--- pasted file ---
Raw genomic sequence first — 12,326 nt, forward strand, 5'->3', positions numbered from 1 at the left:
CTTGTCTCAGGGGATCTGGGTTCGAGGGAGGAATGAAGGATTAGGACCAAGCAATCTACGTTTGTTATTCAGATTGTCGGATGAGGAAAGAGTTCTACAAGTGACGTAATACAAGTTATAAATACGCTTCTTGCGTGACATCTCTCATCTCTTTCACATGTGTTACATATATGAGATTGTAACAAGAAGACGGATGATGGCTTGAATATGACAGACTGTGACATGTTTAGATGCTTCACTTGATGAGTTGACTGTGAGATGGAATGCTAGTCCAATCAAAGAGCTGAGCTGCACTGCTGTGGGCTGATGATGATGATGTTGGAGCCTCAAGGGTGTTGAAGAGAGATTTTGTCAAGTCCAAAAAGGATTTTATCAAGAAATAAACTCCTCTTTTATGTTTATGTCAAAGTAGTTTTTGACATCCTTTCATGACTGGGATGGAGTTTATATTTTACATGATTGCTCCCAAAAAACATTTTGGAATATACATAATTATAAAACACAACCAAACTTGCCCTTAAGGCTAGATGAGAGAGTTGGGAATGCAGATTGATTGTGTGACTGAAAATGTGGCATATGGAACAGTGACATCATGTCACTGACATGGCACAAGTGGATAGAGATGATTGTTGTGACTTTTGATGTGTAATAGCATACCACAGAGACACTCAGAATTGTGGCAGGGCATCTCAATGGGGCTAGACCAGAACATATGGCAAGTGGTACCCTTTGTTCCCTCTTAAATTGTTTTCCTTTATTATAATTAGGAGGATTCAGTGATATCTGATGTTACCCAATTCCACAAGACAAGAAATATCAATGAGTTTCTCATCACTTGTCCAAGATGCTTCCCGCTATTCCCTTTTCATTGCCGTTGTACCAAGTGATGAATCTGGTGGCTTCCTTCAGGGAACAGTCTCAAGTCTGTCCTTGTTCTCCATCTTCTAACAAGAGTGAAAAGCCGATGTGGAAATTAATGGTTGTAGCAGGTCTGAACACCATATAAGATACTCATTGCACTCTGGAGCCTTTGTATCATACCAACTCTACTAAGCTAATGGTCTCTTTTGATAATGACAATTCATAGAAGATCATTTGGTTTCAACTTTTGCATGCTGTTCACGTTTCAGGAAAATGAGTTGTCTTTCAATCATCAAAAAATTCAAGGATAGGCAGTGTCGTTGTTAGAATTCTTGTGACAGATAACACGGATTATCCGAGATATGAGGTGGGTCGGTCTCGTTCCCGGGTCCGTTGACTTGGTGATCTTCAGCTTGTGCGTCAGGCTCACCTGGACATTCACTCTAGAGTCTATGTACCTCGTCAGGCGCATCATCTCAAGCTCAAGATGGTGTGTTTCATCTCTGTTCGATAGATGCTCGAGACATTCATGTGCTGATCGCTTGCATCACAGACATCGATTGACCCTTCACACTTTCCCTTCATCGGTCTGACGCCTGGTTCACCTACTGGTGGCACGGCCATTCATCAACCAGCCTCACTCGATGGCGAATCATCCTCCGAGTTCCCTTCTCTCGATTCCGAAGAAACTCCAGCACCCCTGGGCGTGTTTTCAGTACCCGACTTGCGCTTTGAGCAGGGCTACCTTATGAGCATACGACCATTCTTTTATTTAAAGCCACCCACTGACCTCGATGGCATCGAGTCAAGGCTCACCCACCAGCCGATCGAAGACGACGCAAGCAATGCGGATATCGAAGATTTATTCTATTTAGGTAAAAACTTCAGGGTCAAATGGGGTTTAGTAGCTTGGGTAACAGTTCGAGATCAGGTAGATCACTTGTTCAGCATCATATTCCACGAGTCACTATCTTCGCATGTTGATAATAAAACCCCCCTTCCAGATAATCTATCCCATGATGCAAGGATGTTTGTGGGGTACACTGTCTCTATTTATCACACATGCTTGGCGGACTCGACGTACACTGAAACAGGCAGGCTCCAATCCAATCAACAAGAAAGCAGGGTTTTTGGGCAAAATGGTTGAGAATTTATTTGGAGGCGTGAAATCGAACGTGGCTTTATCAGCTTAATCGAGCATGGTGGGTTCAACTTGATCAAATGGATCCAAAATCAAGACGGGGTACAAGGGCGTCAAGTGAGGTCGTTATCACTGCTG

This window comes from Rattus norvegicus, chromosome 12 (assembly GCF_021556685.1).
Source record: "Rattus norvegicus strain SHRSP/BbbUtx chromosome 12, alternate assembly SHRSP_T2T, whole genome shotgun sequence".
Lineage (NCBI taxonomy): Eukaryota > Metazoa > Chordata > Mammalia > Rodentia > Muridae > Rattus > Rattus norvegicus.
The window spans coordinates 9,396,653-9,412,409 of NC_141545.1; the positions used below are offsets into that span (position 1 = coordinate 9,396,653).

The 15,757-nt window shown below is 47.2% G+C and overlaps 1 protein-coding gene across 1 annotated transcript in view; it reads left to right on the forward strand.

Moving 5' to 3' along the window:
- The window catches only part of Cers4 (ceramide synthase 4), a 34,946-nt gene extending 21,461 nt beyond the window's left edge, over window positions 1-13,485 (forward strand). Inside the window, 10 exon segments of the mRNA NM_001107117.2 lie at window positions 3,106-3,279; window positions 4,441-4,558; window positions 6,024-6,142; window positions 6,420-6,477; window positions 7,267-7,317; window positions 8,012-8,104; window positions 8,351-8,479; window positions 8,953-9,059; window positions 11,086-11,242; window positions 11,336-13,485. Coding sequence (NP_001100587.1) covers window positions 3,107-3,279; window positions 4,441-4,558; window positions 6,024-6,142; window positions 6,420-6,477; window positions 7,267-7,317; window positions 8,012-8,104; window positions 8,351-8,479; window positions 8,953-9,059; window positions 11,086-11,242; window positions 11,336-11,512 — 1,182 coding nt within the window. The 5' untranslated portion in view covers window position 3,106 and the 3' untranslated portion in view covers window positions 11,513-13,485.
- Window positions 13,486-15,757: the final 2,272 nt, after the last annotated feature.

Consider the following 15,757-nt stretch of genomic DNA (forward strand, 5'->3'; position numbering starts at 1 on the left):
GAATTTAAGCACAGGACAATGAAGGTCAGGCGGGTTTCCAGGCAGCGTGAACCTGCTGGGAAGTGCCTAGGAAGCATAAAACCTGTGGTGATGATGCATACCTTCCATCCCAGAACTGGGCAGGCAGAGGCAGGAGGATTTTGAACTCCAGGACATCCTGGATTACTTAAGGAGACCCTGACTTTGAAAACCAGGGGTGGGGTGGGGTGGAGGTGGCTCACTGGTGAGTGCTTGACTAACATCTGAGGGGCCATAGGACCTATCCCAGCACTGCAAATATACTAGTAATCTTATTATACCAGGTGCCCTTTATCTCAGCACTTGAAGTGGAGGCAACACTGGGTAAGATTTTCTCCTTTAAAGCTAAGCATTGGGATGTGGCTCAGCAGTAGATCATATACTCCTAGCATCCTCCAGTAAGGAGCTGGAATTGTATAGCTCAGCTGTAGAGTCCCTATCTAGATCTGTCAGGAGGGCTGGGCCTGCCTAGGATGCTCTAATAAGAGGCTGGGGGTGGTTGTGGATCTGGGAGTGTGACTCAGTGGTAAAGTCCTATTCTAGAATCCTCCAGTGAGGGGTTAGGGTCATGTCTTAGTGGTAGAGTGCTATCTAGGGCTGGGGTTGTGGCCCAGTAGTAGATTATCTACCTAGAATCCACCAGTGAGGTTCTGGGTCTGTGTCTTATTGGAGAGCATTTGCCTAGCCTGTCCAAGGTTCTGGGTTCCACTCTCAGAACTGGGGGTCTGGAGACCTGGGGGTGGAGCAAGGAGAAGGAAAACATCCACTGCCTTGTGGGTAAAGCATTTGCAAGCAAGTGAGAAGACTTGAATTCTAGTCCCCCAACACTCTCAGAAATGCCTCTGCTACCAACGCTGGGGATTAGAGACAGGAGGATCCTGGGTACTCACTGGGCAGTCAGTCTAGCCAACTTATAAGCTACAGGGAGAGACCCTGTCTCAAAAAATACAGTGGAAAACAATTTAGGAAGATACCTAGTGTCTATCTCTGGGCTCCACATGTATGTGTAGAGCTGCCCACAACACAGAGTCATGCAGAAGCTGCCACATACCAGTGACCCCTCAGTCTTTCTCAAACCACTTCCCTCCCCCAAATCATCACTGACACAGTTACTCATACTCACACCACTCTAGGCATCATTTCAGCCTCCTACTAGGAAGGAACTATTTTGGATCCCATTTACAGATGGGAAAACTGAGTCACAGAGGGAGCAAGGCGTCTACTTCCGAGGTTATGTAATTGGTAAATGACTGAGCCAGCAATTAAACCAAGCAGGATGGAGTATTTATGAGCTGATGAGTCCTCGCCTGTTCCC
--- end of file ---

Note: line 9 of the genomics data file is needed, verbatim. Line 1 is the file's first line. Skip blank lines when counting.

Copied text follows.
- The window catches only part of Cers4 (ceramide synthase 4), a 34,946-nt gene extending 21,461 nt beyond the window's left edge, over window positions 1-13,485 (forward strand). Inside the window, 10 exon segments of the mRNA NM_001107117.2 lie at window positions 3,106-3,279; window positions 4,441-4,558; window positions 6,024-6,142; window positions 6,420-6,477; window positions 7,267-7,317; window positions 8,012-8,104; window positions 8,351-8,479; window positions 8,953-9,059; window positions 11,086-11,242; window positions 11,336-13,485. Coding sequence (NP_001100587.1) covers window positions 3,107-3,279; window positions 4,441-4,558; window positions 6,024-6,142; window positions 6,420-6,477; window positions 7,267-7,317; window positions 8,012-8,104; window positions 8,351-8,479; window positions 8,953-9,059; window positions 11,086-11,242; window positions 11,336-11,512 — 1,182 coding nt within the window. The 5' untranslated portion in view covers window position 3,106 and the 3' untranslated portion in view covers window positions 11,513-13,485.